Invasive Species Compendium

Detailed coverage of invasive species threatening livelihoods and the environment worldwide

Abstract

Growth and reproduction of the dorid nudibranch Onchidoris muricata fed native and invasive bryozoan prey.

Abstract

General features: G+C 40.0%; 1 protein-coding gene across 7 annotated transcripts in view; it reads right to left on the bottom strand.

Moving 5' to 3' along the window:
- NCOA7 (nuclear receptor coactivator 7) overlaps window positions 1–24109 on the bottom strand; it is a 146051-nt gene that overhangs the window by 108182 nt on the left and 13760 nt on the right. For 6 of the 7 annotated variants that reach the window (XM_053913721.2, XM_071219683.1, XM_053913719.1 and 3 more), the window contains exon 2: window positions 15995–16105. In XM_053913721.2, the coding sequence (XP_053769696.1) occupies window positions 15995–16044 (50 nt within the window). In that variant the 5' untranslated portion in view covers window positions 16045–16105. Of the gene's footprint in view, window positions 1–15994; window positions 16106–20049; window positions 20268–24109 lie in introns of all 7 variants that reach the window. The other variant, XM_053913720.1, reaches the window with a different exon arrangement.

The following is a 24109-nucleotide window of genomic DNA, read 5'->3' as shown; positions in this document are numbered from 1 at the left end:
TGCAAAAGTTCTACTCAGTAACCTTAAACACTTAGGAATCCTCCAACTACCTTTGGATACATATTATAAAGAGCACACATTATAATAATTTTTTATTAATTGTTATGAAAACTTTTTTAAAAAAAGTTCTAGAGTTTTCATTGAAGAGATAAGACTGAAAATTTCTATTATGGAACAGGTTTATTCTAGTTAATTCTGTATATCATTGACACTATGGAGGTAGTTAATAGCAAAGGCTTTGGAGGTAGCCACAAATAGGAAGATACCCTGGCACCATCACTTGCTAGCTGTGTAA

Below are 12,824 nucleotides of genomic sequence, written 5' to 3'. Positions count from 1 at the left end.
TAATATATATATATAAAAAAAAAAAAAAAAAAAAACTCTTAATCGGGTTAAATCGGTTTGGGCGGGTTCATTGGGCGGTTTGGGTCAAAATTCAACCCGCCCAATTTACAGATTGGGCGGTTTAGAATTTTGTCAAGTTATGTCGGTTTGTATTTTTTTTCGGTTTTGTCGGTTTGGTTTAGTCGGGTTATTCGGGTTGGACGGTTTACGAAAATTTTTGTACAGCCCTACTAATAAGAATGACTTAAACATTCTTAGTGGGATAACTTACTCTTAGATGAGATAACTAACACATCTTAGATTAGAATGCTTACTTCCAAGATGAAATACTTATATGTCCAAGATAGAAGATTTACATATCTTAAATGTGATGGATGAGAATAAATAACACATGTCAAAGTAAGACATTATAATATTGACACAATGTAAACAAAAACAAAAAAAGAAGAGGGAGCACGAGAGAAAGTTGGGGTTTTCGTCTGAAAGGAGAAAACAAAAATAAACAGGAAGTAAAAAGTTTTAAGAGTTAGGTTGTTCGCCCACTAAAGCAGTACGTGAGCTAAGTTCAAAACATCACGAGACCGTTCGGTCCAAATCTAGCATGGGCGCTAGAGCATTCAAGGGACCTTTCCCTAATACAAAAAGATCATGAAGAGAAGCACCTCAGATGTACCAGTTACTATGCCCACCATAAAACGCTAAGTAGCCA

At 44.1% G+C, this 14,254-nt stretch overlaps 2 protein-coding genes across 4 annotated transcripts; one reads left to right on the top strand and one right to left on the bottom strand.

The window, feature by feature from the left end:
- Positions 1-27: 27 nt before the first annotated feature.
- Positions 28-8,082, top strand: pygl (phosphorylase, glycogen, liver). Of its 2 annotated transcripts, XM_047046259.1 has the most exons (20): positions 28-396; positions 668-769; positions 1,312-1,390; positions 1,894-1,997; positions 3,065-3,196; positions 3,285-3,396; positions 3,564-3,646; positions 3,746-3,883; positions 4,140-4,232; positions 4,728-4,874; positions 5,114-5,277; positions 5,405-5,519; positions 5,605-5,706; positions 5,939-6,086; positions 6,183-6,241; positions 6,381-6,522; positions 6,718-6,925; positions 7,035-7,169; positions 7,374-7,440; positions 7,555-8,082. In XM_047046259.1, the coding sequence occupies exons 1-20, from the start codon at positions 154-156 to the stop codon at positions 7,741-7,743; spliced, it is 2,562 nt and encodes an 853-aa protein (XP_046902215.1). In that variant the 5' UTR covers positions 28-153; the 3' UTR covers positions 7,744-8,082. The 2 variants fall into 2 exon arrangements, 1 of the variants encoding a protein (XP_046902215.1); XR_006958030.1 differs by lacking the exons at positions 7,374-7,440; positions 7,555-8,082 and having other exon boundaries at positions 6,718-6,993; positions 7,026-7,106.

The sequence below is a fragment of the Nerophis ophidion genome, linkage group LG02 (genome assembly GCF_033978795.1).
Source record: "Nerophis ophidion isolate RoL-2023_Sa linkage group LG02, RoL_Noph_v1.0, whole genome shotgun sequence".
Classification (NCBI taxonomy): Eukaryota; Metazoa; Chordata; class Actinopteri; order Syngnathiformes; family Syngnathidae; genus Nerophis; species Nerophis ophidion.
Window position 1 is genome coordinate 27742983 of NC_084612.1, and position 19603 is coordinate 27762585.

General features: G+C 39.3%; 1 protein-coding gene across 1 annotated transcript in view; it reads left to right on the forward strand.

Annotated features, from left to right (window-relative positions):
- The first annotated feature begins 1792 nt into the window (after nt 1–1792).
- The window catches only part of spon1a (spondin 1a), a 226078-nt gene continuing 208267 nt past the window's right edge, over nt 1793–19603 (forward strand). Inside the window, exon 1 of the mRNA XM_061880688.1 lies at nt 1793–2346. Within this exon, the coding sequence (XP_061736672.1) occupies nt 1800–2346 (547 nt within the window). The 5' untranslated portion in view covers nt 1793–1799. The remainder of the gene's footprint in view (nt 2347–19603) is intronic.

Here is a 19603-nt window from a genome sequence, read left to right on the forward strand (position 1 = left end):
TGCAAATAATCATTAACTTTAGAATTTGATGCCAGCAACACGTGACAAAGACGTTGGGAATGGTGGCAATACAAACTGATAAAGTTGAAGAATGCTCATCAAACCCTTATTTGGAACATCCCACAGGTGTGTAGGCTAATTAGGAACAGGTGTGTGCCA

Invasion of the bryozoan Membranipora membranacea to the Gulf of Maine provided an additional prey resource to the dorid nudibranch Onchidoris muricata (Müller, 1776). We examined prey choice based on past diet history and compared growth and reproductive output among laboratory-reared O. muricata on exclusive bryozoan diets of M. membranacea and the native, historically preferred prey, Electra pilosa. Adult nudibranchs were collected from Cape Neddick, York, Maine for the prey choice experiment and post-metamorphic juveniles were collected from Jaffery Point, Newcastle, New Hampshire for the growth and reproduction experiments. Nudibranchs were laboratory reared under controlled conditions for up to 10 months until completion of spawning. Growth was monitored biweekly, and reproductive performance was assessed with a weight-adjusted dimensionless reproductive index (ΣRI) of each individual's spawn summed over the reproductive period. Prey choice experiments showed nudibranchs tended to select prey based on prior feeding history. Diet influenced reproductive output: nudibranchs fed E. pilosa had larger first spawn, more total spawn, and larger average spawn, as well as higher reproductive effort. Diet did not influence weight-specific growth rate, maximum body size, or pre-spawn body size. Since the temporal abundances of these bryozoan prey differ, the predator benefits by consuming the novel prey when the native prey is rare. With the increased awareness of invasive species in communities, we suggest studies need to consider predator-prey paradigms that include the seasonality of non-native prey to gain an understanding of the influence these organisms have on native predator population dynamics.